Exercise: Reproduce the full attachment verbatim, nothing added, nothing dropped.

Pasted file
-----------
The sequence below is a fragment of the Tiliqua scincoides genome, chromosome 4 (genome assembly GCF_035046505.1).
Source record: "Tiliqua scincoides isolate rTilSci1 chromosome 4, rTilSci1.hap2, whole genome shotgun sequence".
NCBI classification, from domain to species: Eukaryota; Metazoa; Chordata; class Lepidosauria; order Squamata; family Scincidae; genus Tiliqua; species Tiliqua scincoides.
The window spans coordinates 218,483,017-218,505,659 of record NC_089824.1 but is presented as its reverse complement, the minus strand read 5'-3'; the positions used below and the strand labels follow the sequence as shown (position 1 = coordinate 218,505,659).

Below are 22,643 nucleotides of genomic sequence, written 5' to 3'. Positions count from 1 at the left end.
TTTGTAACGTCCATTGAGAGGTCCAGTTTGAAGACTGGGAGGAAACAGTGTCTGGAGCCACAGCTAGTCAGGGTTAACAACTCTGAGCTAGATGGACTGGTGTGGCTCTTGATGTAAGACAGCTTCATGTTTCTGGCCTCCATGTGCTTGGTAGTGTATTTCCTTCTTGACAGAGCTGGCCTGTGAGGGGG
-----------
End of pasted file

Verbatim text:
The sequence below is a fragment of the Tiliqua scincoides genome, chromosome 4 (genome assembly GCF_035046505.1).
Source record: "Tiliqua scincoides isolate rTilSci1 chromosome 4, rTilSci1.hap2, whole genome shotgun sequence".
NCBI classification, from domain to species: Eukaryota; Metazoa; Chordata; class Lepidosauria; order Squamata; family Scincidae; genus Tiliqua; species Tiliqua scincoides.
The window spans coordinates 218,483,017-218,505,659 of record NC_089824.1 but is presented as its reverse complement, the minus strand read 5'-3'; the positions used below and the strand labels follow the sequence as shown (position 1 = coordinate 218,505,659).

Below are 22,643 nucleotides of genomic sequence, written 5' to 3'. Positions count from 1 at the left end.
TTTGTAACGTCCATTGAGAGGTCCAGTTTGAAGACTGGGAGGAAACAGTGTCTGGAGCCACAGCTAGTCAGGGTTAACAACTCTGAGCTAGATGGACTGGTGTGGCTCTTGATGTAAGACAGCTTCATGTTTCTGGCCTCCATGTGCTTGGTAGTGTATTTCCTTCTTGACAGAGCTGGCCTGTGAGGGGG